Fabrizio Cleri received his doctor's degree in Physics from the University of Perugia, Italy in 1984 and his Habilitation in Physics (HDR) from the University Louis Pasteur in Strasbourg in 2004. After 20 years spent at ENEA in Rome, he became full professor at the University of Lille I and Director of Research at IEMN-Cnrs in Lille in 2006. Fabrizio Cleri is the founder and director of biennial Master studies in Biological and Medical Physics in the Department of Physics in Lille. His teaching covers both introductory-level and advanced courses in Condensed Matter Physics and Biophysics, as well as Applied Nuclear Physics for medical physicists. Author of more than 120 scientific papers and more than 50 invited talks, with over 3000 citations, his skills as a theoretical physicist range from nuclear and radiation physics, to condensed-matter physics and materials mechanics, to molecular physics, biophysics and bio-nanotechnology. He gave major contributions to the understanding of micromechanical phenomena and charge/heat transport processes in nanomaterials and biological molecules. Since 1986, he has been an invited professor at the CEA of Cadarache, at MIT in Boston, at the KITP of UC Santa Barbara, California, at Rensselaer Polytechnic Institute, Troy, New York, at the Institute of Industrial Sciences at the University of Tokyo, as well as permanent researcher at Argonne National Laboratory in Chicago between 1995 and 1998. He was an Associate Editor of Applied Physics Letters until 2016 and of the European Physical Journal B until 2014, and since 2014 serves as AE of the European Physical Journal E.
The author is maintaining a website at physicsoflife.net which contains many additional resources for both the students and the instructors: - high-resolution version of all non-copyrighted images in various formats, including OpenOffice slides; - more complete solutions to all the end-of-chapter problems, as well as additional "questions-and-answers" students' self-examination checklists; - a set of C++ computer programs for some of the mathematical models described in the book.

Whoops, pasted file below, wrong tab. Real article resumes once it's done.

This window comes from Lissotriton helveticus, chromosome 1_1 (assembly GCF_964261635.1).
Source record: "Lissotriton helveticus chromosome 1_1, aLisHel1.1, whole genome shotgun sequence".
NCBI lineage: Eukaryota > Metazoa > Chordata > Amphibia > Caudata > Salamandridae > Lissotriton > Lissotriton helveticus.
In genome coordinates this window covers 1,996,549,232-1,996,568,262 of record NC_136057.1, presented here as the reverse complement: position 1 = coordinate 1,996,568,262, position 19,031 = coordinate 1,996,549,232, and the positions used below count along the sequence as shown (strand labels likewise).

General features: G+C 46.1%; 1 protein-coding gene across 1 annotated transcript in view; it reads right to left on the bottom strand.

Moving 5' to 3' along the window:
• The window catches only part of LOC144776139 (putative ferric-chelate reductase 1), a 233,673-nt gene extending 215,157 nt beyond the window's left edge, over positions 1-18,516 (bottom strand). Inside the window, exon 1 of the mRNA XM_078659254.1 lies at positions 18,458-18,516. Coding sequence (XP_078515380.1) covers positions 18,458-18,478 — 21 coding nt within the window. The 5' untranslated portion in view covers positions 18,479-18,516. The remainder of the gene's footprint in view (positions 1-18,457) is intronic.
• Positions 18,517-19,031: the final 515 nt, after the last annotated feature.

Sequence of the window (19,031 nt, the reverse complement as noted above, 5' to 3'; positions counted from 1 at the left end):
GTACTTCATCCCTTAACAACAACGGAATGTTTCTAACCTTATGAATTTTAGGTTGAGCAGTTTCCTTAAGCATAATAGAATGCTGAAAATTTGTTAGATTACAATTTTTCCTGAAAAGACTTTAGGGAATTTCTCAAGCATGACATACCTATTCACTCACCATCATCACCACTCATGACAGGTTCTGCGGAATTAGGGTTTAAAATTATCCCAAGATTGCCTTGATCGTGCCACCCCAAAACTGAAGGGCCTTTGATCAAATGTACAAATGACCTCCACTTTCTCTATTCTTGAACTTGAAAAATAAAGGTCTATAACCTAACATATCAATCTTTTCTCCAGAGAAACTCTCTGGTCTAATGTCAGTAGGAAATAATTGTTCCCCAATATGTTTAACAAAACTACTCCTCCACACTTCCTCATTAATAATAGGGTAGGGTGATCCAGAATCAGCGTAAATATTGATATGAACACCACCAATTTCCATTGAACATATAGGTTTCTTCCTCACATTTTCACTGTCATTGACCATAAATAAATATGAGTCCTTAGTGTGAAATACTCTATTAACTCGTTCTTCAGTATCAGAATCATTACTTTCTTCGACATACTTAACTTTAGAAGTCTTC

In this book, physics in its many aspects (thermodynamics, mechanics, electricity, fluid dynamics) is the guiding light on a fascinating journey through biological systems, providing ideas, examples and stimulating reflections for undergraduate physics, chemistry and life-science students, as well as for anyone interested in the frontiers between physics and biology.
Rather than introducing a lot of new information, it encourages young students to use their recently acquired knowledge to start seeing the physics behind the biology. As an undergraduate textbook in introductory biophysics, it includes the necessary background and tools, including exercises and appendices, to form a progressive course. In this case, the chapters can be used in the order proposed, possibly split between two semesters.
The book is also an absorbing read for researchers in the life sciences who wish to refresh or go deeper into the physics concepts gleaned in their early years of scientific training. Less physics-oriented readers might want to skip the first chapter, as well as all the "gray boxes" containing the more formal developments, and create their own á-la-carte menu of chapters.
Introduces biophysics with an engaging and readable style, while maintaining scientific rigour
Thermodynamics for Living Systems, Appendix, Problems, References.- Energy, Information and the Origins of Life, Problems, References.- Energy Production and Storage for Life, Problems, References.- Entropic Forces in Cells: Thermodynamics and Hydrodynamics, Problems, References.- Molecular Motors in the Cell, Appendix, Problems, References.- Bioelectricity, Hearts and Brains, Problems, References.- Elasticity and Mechanics of Cells and Tissues, Appendix, Problems, References.- Muscles as Engines, Problems, References.- Physical Variables in Living Systems, Problems, References.- Shapes of Nature, Problems, References.- The Hidden Mathematics of Living Systems, Problems, References.